Granddaughter of an acclaimed historian who helped write the inauguration speech of President John F. Kennedy, great-granddaughter of a founder of the Wall Street firm of Lehman Bros., Mayer was raised in New York City, attending prestigious, progressive private schools. After graduating magna cum laude from Yale in 1977, she went to live with her summer-resident parents the tiny Windsor County town of Weathersfield. She was in a relationship with a Weathersfield man who was a fellow Yale graduate, Oxford scholar, local journalist, and at age 21 a Vermont legislator. (She does not provide a name, but unless there are two people on earth with this uncommon resume, this individual must have been Will Hunter, who also later served in the Vermont Senate. After encountering legal problems, attorney Hunter became a lay minister and advocate for people adjusting to life after prison.) Her first journalism gig was with the Weathersfield Weekly, an award-winning, quintessential small-town newspaper published by Hunter’s parents.
Mayer, Hunter and others labored on the Black River Tribune, a weekly community newspaper based in nearby Ludlow. Soon she was writing obituaries and birth announcements for the Rutland Herald, which had not yet won its Pulitzer Prize (2001 for civil unions editorials) but was a highly acclaimed statewide paper. After most of the news staff was fired during a lengthy, unsuccessful 1980-82 strike, Mayer and others (like Rutland native Tony Marro, for two decades the managing editor at Newsday) went looking for work. In an ironic twist for a journalist with knack for writing historic news about the exploitation of women, Ms. Mayer said during the Columbia interview that being a young woman helped her break into the world of big-time journalism after she left the Rutland Herald:
I think I owe my career success, to some extent, to favoritism for having been young and female, because at that point the journalism world was beginning to realize they had to hire women. So the older generation of women had suffered all kinds of indignities but they had opened the doors to the younger women as a result and the paper was looking for women to hire. They wanted token women, too, and they wanted them to be visible. So they put me on the White House very early, at the Wall Street Journal, even though I didn’t know anything about politics, really. Part of it was that they wanted a young female to be Mayer representing the paper there, along with their other reporters. I kind of got a hand-up, I think, by being young and female.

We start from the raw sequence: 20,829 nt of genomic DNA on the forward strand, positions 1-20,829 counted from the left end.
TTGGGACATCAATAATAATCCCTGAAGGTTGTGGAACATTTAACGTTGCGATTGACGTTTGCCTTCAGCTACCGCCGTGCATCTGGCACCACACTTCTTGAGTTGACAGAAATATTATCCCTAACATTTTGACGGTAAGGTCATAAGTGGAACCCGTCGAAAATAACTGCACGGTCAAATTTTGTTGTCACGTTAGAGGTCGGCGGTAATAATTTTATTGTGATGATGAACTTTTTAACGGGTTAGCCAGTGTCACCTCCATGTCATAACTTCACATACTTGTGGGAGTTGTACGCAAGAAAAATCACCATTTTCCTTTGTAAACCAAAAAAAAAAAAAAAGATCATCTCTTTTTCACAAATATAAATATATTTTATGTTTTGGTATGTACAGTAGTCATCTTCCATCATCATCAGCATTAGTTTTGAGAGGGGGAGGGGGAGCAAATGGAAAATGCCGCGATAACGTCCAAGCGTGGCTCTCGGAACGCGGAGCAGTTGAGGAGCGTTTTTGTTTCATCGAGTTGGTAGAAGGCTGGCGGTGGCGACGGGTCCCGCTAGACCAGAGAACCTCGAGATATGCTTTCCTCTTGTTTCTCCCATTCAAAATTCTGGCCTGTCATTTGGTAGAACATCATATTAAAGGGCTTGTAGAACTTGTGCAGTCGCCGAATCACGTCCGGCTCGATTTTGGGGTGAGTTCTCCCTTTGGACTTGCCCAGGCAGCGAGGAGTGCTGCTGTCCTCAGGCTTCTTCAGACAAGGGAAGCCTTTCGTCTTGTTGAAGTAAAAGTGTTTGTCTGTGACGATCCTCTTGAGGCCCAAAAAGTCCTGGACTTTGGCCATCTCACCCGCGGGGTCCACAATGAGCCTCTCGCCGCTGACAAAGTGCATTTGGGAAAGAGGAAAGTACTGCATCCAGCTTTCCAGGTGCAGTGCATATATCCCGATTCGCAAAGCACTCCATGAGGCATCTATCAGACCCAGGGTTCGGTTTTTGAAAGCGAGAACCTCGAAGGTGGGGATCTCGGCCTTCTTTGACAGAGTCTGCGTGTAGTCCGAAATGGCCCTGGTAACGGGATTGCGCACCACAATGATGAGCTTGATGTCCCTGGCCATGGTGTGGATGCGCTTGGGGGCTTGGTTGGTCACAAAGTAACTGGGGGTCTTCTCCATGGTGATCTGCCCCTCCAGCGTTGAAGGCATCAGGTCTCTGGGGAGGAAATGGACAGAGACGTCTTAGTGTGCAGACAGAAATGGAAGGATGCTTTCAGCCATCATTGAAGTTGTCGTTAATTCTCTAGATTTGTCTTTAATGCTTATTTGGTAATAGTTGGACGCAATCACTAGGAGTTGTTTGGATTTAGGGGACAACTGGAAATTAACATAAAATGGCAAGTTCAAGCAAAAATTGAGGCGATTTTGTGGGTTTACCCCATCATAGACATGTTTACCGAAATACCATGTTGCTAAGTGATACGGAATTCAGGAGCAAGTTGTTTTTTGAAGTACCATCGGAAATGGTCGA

Mayer is scheduled to speak 4:20 p.m. Oct. 25 in Lafayette Hall at the University of Vermont, as a guest of the UVM English Department.
The veracity of Mayer’s New Yorker story has been discussed ceaselessly by media pundits. As reported in True North Reports, CNN commentator Jeffrey Toobin said the charges against Kavanaugh in her New Yorker article have “a ring of truth” despite some apparent skepticism by Ramirez and other Yalies who knew her and Kavanaugh.
Toobin also has written journalism critical of Supreme Court originalists. His 2007 Supreme Court book “The Nine” recounts “Strange Justice’s” accusations of pornography cover-up and essentially dismiss as irrelevant Thomas’s strenuous “high-tech lynching” self-defense. Toobin’s book also shows a profound dislike for Judge Antonin Scalia, both as a jurist and a person. He also speaks disparagingly of the original Originalists, Judge Robert Bork and the Federalist Society.
Statehouse Headliners is intended primarily to educate, not advocate. It is e-mailed to an ever-growing list of interested Vermonters, public officials and media. Guy Page is affiliated with the Vermont Energy Partnership; the Vermont Alliance for Ethical Healthcare; and Physicians, Families and Friends for a Better Vermont.